Eurythmics Commemorate 40 Years Of Song 'Sweet Dreams (Are Made Of This)'

Jan 24, 2023 by apost team

In January 1983, the experimental song "Sweet Dreams (Are Made Of This)," with an intriguing electronic sound, debuted on the radio and reached mainstream success at the charts despite its chaotic beginnings. The song that became a massive worldwide hit 40 years ago also marked the re-birth of the music careers of Annie Lennox and Dave Stewart, who decided to form Eurythmics after disbanding from The Tourist. 

"Sweet Dreams (Are Made Of This)" was also a collaboration between the ex-couple after they separated their personal lives from their work. Though Lennox and Stewart mutually agreed to live apart and end their romance, they were still excited at the prospect of making music together after their frustrations with their ex-group. 

Thus, their work during the early days of Eurythmics was mainly experimenting with music. However, their debut album, "In The Garden," failed to create waves in 1981 and wasn't even released in the United States. 

Eurythmics's record label almost dropped the duo, but Stewart was convinced that they were destined for success. So, he sought to secure a personal loan from the bank to buy music equipment to make their second album. In London, Lennox and Stewart started working on new songs inspired by what they'd heard from Germany's underground electronic scene when they were still working on "In The Garden." From this sound came the essence of "Sweet Dreams (Are Made Of This)."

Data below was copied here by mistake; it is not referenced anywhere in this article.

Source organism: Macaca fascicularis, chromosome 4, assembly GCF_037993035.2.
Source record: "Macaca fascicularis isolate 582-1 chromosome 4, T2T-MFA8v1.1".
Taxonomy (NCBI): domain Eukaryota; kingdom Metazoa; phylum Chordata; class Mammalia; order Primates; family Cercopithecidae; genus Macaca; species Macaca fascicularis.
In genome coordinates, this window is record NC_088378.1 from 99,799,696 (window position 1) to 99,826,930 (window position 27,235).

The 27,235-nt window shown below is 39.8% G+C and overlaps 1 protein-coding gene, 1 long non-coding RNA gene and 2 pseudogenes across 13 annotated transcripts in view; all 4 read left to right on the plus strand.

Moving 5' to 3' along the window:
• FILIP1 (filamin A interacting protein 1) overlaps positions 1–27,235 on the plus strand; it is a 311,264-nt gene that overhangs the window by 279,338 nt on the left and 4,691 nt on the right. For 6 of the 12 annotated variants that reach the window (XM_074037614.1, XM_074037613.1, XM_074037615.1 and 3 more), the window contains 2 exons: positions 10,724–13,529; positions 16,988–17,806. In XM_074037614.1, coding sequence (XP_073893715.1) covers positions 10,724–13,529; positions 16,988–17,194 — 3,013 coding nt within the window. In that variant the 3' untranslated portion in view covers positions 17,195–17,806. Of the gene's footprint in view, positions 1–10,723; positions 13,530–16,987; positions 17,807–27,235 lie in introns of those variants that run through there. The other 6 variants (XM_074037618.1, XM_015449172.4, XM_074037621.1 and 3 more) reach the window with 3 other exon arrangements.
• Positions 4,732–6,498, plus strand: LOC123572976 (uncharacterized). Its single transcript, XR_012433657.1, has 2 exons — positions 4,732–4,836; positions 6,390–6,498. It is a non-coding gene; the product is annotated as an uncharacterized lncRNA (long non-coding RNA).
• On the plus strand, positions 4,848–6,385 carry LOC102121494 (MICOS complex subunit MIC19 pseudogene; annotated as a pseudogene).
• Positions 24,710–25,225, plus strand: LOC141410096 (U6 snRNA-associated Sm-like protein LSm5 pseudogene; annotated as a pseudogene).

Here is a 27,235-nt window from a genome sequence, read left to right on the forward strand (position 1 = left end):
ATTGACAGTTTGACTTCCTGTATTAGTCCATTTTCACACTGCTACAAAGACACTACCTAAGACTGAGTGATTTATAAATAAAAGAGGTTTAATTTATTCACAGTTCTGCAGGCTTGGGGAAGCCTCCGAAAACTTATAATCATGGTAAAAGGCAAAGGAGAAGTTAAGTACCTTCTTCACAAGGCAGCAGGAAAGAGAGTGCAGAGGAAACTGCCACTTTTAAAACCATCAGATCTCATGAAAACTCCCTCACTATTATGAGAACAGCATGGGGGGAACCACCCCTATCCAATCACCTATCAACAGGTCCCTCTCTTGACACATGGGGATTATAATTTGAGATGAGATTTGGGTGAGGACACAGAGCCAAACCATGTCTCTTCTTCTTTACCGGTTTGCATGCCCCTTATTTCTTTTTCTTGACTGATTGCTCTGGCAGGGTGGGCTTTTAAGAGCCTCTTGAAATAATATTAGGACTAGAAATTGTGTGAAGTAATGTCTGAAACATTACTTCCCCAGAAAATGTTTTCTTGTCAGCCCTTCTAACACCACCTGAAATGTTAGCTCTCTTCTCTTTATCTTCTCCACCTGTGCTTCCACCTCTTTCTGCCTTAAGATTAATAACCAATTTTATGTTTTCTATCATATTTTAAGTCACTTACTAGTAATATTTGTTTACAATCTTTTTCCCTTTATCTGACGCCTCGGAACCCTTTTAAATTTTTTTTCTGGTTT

In a 2017 interview with The Guardian, Stewart said he was fiddling with their new music equipment one day while Lennox was curled up in a fetal position, depressed about their lack of opportunities. He came up with a riff on the synthesizers that lit a fire in Lennox, who grabbed a second synthesizer and started singing, "Sweet dreams are made of this..." to Stewart's beat. 

Be sure to reach the end of this article to see the full video :-)

"Sweet Dreams (Are Made Of This)" is unlike any typical song. According to Produce Like A Pro, its structure is actually one big repetitive chorus without any complex verses. Its sound is also distinct, which Stewart created by accident using second-hand percussion computer equipment.

The song's lyrics reflected Lennox's depression at that time. Though the title spoke of "sweet dreams," Lennox agreed in The Guardian interview that it was not a happy song:

"I was feeling very vulnerable. The song was an expression of how I felt: hopeless and nihilistic."

Stewart added the bridge to the song, sung on repeat, with the lyrics "hold your head up" and "moving on" to lend some positive vibe.

The duo recorded the track inside a home studio set up above a picture framing shop in London. Then they moved to a church cloakroom to polish the song.   

Initially, their record label was not enthusiastic about releasing "Sweet Dreams (Are Made Of This)" because it had no proper structure. However, in Cleveland, a DJ apparently kept playing the song based on phone requests from listeners. This convinced RCA to release the song worldwide, and it hit No. 1 in the U.S., Canada, and France. It was No. 2 in the U.K. and No. 6 in Australia.

"Sweet Dreams (Are Made Of This)" was on the Billboard Hot 100 songs for 26 weeks and went double platinum in the U.K. Currently, its music video continues to rack up over 750 million views on YouTube and has been called by fans as totally ahead of its time. 

On Jan. 4, 2023, Lennox dedicated a 40th birthday post to their hit song on Instagram:

"It has continued to travel the world and the seven seas ever since, which is a wonderful and miraculous story all to itself!"

Can you recall the first time you heard "Sweet Dreams (Are Made Of This)"? Were you also intrigued by the song? Tell us why you relate to this Eurythmics classic! 

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